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Indigenous Bowl provides showcase for promising Native athletes

The game is part of an effort to highlight athletic talent from schools that might otherwise escape the notice of college recruiters.

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High school football players throw the ball to warm up ahead of the fifth annual Indigenous Bowl on Sunday, Dec. 11, 2022, at U.S. Bank Stadium in Minneapolis.
Matt Sepic / MPR News
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MINNEAPOLIS -- Student-athletes representing dozens of tribes played at U.S. Bank Stadium on Sunday in the fifth annual Indigenous Bowl. The game is part of an effort to highlight athletic talent from schools that might otherwise escape the notice of college recruiters.

The players — all high school seniors — split into two teams designated by red and white jerseys, and took to the field after a coin toss by U.S. Sen. Tina Smith, D-Minn. Hundreds of friends and family cheered them on from the stands.

Just after stepping off the field at halftime, Gaabi Boucha of Warroad High School said it was a thrill to play on NFL turf.

“It’s breathtaking, honestly. I came out for warmups and it really just took my breath away just looking up and seeing stands go as high as the sky,” he said.

Boucha is Ojibwe and plays running back and middle linebacker. He was one of 75 athletes, including three from Minnesota, chosen for the Indigenous Bowl.

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Bennae Calac is executive director of the 7G Foundation — the Native American advocacy group that sponsors the event. She says past Indigenous Bowl players have caught the eye of college coaches including at the University of Minnesota Morris.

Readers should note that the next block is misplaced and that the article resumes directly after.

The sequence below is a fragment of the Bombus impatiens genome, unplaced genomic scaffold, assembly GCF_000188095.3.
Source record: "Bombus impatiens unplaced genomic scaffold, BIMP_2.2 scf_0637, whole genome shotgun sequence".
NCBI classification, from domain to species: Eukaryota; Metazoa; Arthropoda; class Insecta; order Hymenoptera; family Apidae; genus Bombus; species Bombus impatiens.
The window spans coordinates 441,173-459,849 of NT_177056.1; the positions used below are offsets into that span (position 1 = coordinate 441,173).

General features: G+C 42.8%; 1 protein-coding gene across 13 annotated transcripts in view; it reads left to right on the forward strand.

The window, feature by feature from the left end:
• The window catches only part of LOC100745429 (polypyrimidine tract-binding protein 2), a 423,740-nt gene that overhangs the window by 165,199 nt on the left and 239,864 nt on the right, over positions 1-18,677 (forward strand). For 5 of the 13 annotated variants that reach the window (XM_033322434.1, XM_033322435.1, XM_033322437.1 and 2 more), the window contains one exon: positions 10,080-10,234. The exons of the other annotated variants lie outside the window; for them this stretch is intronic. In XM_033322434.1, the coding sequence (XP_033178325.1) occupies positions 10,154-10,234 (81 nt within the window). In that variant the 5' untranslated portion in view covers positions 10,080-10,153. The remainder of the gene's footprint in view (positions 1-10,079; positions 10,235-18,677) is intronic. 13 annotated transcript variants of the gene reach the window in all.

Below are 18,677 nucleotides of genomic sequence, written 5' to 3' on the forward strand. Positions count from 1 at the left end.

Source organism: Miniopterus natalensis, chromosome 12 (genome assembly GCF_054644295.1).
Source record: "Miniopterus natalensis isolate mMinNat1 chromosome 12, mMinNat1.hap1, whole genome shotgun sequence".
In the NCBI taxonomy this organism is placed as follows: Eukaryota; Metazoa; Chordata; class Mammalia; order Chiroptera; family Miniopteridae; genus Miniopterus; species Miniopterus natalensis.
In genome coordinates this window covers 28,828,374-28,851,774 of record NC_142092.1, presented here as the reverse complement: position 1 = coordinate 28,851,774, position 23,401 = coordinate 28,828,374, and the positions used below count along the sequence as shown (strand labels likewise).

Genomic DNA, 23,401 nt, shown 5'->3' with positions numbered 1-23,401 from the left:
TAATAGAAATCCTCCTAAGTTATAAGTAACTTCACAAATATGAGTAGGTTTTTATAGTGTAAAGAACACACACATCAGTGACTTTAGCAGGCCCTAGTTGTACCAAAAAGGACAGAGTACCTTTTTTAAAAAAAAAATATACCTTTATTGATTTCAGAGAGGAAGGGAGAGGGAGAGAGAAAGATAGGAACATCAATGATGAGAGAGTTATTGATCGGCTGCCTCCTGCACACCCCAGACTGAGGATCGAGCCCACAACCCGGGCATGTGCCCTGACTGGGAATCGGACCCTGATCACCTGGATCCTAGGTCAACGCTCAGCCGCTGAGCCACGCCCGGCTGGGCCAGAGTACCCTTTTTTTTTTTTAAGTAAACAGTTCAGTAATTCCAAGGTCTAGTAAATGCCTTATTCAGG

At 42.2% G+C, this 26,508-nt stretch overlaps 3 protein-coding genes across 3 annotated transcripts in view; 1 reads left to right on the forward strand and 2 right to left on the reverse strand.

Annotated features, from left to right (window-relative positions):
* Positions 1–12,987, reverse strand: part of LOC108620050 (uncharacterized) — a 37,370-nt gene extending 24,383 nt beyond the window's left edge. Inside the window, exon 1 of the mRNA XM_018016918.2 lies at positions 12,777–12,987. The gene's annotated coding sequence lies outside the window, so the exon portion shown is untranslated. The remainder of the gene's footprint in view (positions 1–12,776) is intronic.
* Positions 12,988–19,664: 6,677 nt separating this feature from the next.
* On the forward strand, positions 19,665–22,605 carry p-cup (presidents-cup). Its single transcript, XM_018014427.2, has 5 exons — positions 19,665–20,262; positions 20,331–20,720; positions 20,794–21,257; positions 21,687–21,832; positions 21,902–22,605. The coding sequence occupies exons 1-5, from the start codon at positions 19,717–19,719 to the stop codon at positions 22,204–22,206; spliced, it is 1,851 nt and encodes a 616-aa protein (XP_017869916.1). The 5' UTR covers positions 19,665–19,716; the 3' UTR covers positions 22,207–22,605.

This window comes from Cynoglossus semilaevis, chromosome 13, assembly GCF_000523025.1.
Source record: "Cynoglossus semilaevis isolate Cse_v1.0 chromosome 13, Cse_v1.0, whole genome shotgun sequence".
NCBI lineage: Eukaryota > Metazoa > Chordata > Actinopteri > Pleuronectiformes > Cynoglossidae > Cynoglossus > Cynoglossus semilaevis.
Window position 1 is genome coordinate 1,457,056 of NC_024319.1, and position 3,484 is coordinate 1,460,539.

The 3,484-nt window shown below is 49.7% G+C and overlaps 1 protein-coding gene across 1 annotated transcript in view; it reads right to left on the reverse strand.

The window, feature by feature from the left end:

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High school football players from opposing teams shake hands ahead of the fifth annual Indigenous Bowl on Sunday, Dec. 11, 2022, at U.S. Bank Stadium in Minneapolis.
Matt Sepic / MPR News

“A lot of our athletes have gone on to play at different colleges: (Division) II, DIII, I think we had a DI,” she said. “We have helped continue their dreams to obtain their education as well as continue playing in football.”

She said the effort, a partnership with the NFL, started in 2017 to provide mentorship and skills development to promising Native athletes. This year nearly 500 students submitted applications.

Calac — who’s with the Pauma Band of Luiseño Indians in southern California — said winnowing the roster down to 75 participants is a painstaking process. That’s because Indian Country high schools are generally small, and many don’t have the resources to enable athletes to submit videos of themselves in action.

“And so what we have to do is call the individuals’ schools, we have to track them down, but we do it because we believe in the opportunity,” Calac said.

Lyle Uses Arrow Jr. drove from the Standing Rock Sioux Reservation in North Dakota to watch the game. He said his nephew — Adam Eagle Shield — found out about the Indigenous Bowl on social media and was thrilled to be able to play on the Vikings’ home field.

“This is something we never dreamed about. We always talked about coming to games here, but we never got around to it because we’re so busy,” he said. “But this is something, a real eye opener, and it’s awesome to be here.”

This is the second year that the Vikings have hosted the Indigenous Bowl. Calac said she hopes to grow the event to include regional competitions to ensure that more talented Native high school football players get the opportunities that they deserve.

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Related Topics: MINNESOTAINDIGENOUS IMPACTS
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